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Obama doesn't actually use Twitter

A proponent of opening newer technologies to the world, Obama's not big on Twitter himself

Technology trends and news by Ronny Kerr
November 16, 2009 | Comments
Short URL: http://vator.tv/n/bdb

Obama's Twitter bgTo the 2,676,001 Twitter users following Barack Obama's stream of presidential status updates: you've been had.

In a live-streamed meeting between Obama and Chinese students during a stop on the President's whirlwind tour of Asia, one daring student posed a question pertaining to China's banning of Twitter in July: "Do you know about the great firewall and should we be able to use Twitter?" President Obama replied, "I have never used Twitter but I'm an advocate of technology and not restricting Internet access."

That he is an advocate of technology is no understatement, given that this administration has frequently updated accounts on every important social network imaginable. However, it does come as some surprise (though, perhaps it shouldn't) that the @BarackObama "Verified Account" on Twitter is actually updated by a member of the President's staff. Verified Account is a beta feature being tested on Twitter explicitly for the purpose of informing users as to the authenticity of certain accounts.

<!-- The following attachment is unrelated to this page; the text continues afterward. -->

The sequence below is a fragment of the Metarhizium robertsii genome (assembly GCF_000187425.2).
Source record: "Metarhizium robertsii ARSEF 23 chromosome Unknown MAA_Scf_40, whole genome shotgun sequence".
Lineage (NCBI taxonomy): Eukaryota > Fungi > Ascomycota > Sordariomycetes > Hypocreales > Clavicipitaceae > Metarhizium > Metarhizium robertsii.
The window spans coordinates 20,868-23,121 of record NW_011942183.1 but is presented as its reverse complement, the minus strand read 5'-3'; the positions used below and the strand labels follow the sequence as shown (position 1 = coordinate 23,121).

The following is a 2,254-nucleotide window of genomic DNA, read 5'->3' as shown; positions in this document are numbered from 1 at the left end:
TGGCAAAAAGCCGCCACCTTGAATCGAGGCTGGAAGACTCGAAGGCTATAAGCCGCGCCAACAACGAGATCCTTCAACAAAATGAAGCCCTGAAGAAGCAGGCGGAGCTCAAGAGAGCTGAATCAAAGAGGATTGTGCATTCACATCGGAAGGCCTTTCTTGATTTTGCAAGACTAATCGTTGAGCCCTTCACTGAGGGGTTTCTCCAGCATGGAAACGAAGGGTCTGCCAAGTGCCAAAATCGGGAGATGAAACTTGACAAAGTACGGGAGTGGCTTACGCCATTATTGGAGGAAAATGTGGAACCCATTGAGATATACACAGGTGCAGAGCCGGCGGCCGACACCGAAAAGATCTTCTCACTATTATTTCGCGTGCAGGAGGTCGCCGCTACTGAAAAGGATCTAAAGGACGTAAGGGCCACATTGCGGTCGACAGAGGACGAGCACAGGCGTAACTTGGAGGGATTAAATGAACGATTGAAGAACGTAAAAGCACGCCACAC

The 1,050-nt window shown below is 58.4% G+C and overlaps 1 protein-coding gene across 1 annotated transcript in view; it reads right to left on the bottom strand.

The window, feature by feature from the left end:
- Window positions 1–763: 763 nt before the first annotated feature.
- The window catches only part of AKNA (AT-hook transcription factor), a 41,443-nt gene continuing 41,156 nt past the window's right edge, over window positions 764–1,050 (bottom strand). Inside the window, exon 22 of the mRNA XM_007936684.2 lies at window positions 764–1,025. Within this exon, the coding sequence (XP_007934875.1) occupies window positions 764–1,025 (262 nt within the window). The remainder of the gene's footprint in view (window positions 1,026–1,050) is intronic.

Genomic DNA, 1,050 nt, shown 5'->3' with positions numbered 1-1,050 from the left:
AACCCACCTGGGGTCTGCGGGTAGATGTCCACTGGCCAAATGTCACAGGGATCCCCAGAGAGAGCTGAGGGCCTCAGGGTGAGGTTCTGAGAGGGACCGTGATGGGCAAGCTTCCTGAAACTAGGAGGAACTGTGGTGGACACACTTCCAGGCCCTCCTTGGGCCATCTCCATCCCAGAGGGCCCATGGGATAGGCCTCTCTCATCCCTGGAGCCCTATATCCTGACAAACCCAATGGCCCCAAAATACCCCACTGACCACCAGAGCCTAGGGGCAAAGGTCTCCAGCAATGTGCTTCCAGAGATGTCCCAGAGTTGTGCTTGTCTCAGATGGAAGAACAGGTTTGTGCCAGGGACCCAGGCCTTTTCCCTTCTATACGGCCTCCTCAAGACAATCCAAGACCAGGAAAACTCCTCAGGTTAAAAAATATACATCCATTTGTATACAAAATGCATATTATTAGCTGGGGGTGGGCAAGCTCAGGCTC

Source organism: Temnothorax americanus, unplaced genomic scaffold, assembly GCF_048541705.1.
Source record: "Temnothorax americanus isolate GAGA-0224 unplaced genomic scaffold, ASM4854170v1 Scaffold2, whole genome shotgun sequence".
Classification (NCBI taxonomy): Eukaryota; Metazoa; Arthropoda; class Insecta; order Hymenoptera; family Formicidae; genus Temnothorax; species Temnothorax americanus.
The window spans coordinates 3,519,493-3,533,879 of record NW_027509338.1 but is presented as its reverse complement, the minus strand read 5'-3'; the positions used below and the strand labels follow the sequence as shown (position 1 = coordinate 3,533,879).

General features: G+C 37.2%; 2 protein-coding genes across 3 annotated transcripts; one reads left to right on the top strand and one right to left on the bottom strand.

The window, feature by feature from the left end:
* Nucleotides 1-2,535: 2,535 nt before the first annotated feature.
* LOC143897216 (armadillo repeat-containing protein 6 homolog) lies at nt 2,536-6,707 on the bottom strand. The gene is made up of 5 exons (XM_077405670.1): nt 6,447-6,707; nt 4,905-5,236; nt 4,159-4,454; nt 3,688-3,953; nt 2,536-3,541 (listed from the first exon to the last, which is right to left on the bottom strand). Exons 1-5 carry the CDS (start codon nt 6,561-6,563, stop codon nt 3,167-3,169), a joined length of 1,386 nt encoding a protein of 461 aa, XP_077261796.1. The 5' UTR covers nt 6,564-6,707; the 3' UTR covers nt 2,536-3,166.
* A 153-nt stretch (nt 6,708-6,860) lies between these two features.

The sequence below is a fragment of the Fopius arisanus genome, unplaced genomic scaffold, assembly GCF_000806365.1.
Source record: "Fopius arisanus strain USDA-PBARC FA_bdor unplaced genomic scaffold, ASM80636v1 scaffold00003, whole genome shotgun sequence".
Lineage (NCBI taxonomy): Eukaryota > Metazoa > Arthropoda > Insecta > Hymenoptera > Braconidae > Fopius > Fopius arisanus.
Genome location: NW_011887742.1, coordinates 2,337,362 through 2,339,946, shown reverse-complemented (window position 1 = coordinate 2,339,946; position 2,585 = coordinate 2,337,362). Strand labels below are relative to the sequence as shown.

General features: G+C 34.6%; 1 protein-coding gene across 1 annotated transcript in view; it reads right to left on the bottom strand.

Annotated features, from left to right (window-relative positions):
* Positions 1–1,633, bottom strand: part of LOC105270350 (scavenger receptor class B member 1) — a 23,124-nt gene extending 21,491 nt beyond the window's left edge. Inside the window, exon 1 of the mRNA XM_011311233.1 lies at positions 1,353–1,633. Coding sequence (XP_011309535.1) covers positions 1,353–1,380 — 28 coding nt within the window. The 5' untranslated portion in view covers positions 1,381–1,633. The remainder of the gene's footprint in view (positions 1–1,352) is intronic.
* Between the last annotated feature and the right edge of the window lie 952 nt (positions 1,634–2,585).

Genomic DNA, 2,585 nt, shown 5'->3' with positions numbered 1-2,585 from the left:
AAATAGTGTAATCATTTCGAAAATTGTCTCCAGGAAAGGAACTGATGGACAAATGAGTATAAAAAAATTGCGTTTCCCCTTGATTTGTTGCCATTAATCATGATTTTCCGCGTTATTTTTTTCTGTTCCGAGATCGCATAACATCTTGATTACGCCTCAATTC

According to Twitter:

With this feature, you can easily see which accounts we know are 'real' and authentic. That means we've been in contact with the person or entity the account is representing and verified that it is approved. (This does not mean we have verified who, exactly, is writing the tweets.)

In light of the recent news about Obama's account and the minor shock it may have sparked amongst the President's followers, Twitter may do well to make a distinction between personally-updated Verified Accounts and those updated by a representative of the actual person.

Everything else aside, Facebook cashed in on the President's trip in a big way, featuring a live feed of the meeting between Obama and the students directly on the White House Facebook page. No word yet on China's response to Obama's disapproval of the country's restriction on online access.

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